How to Stain Concrete Floors and Patios

concrete patio

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Project Overview
  • Working Time: 5 - 8 hrs
  • Total Time: 1 - 2 days
  • Yield: Stained Concrete Floor
  • Skill Level: Intermediate
  • Estimated Cost: $100 to $200

Concrete floors are a popular choice for patios, workshops, sheds, basements, and the garage, though they can also be installed in the kitchen, living room, dining room, or entryway. The growing popularity of concrete floors is due to the long-lasting durability, low material costs, efficient installation process, and the modern aesthetic of a polished concrete floor.

A plain concrete floor can look good with the right decor, but if gray doesn't suit the room or the patio aesthetic, then you can stain the concrete a different color. Staining a concrete floor doesn't need to be difficult as long as you take the time to properly clean, patch, and prepare the concrete floor before starting the project. Use this guide to learn how to stain concrete floors and patios.

Before You Begin

Staining concrete is a good option to give the room or patio a facelift, but it isn't the only option. You can also use concrete paint as an alternative to a concrete stain, though if you choose to go this route for a garage floor, make sure to select a paint that will be able to withstand oil spills, harsh chemicals, and abrasive damage.

For those that prefer to stain the floor, it's important to note that there are two types of concrete stain to choose from, including acid-based and water-based stains.

  • Acid-based stains cause a chemical reaction to occur when they are applied to concrete. This chemical reaction permanently changes the color of the concrete, allowing acid-stained floors to retain their color for a long period of time without fading. However, when acid is applied to concrete, the chemical reaction will continue to occur until the stain is treated with a neutralizing agent, which makes it difficult for an inexperienced DIYer to get the desired result.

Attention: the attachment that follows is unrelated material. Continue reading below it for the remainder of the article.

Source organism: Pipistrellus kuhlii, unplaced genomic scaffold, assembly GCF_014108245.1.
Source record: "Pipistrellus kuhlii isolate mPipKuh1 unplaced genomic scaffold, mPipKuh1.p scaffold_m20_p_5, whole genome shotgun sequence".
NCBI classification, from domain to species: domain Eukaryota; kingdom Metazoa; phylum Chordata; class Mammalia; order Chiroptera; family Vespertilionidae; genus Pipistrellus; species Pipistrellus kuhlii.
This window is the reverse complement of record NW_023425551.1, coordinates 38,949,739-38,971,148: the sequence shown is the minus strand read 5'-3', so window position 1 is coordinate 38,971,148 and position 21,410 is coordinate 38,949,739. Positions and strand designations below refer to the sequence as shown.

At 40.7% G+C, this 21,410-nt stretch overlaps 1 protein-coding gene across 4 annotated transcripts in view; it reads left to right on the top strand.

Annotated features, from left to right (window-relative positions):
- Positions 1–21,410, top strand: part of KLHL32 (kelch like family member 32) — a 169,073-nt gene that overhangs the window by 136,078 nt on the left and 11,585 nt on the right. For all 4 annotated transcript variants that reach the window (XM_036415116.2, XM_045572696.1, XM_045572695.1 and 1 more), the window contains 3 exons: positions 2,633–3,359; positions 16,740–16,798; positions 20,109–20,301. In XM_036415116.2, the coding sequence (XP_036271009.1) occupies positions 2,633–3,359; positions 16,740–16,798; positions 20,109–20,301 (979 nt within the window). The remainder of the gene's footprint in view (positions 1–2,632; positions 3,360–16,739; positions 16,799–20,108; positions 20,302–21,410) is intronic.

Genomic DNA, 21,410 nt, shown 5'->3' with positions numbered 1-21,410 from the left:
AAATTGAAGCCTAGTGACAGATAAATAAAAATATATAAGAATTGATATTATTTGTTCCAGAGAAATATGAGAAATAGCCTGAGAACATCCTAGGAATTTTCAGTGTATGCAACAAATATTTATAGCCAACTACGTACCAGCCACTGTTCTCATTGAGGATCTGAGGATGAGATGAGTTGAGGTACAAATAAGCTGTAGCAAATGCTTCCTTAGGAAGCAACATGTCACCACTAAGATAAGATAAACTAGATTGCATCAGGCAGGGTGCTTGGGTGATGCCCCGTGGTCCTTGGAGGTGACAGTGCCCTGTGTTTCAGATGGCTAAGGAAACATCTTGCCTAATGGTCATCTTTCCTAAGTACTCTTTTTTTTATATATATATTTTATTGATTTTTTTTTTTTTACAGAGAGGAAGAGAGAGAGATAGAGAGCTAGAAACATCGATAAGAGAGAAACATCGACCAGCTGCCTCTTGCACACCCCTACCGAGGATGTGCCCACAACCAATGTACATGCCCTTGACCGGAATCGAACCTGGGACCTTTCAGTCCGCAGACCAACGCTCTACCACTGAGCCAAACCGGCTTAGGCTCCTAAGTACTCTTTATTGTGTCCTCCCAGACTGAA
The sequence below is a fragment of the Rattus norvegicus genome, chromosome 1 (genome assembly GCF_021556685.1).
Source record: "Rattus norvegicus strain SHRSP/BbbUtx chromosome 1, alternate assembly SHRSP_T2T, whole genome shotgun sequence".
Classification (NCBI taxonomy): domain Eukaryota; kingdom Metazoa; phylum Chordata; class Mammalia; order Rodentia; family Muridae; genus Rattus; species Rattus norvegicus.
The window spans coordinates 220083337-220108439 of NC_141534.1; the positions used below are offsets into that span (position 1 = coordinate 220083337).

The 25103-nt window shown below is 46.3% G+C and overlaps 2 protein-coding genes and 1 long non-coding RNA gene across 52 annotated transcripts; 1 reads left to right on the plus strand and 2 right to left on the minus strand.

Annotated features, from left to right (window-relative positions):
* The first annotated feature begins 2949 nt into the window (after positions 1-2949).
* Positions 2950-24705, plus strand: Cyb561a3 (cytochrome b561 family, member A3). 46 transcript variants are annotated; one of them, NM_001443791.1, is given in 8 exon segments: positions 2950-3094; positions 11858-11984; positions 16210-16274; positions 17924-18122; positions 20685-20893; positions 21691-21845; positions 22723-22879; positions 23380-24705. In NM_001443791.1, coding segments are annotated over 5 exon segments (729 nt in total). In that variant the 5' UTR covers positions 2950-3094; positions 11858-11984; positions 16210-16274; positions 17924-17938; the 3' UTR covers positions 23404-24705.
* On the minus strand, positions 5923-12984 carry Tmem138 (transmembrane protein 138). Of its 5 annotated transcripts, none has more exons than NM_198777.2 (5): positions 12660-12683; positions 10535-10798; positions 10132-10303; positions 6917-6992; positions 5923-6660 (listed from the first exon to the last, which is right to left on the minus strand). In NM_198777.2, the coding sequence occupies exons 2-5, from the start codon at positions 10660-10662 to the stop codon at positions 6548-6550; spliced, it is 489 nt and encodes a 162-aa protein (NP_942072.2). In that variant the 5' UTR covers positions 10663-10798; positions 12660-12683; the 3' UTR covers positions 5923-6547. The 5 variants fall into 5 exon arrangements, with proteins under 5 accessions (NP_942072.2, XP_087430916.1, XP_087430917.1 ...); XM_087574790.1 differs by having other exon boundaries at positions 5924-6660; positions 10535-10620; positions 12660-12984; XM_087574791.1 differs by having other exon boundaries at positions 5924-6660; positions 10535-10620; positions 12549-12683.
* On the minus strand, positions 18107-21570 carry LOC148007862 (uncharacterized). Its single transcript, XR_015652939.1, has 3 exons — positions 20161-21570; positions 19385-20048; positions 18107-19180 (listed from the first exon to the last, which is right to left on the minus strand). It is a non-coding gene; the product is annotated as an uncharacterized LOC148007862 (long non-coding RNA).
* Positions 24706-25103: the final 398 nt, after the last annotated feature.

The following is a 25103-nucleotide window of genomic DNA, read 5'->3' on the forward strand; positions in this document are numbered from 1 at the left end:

• Water-based stains come in a range of colors and they are the easiest option to work with, so this type of stain is recommended for anyone that has never stained concrete before. Due to the porous nature of concrete, water-based stains can seep into the hard material, forming a smooth coating on the surface, similar to a wood stain.

Safety Considerations

When working with paints, stains, sealants, adhesives, paint strippers, and other chemicals, it's imperative that you take proper precaution to stay safe in the workspace. If you are working indoors, open windows and doors, then set up one or more fans to improve ventilation and encourage airflow through the space.

Even when you are working outdoors it's important to have proper personal protective equipment. To stain concrete, it's recommended to have a mask, safety glasses, gloves, a long-sleeve shirt, long pants, and closed-toe shoes.

What You'll Need

Equipment / Tools

Staining Outdoor Concrete Patios

  • Stiff broom
  • Garden hose
  • Pressure washer
  • Caulking gun
  • Floor scrubber
  • Drop cloth
  • Paint sprayer
  • Paint roller
  • Paintbrush

Staining Indoor Concrete Floors

  • Pry bar
  • Power sander
  • Shop vac
  • Stiff broom
  • Mop
  • Paint sprayer
  • Paint roller
  • Paintbrush


Staining Outdoor Concrete Patios

  • Crack sealant
  • Paint stripper
  • Degreaser and neutralizer
  • Painters tape
  • Concrete stain
  • Concrete sealant

Staining Indoor Concrete Floors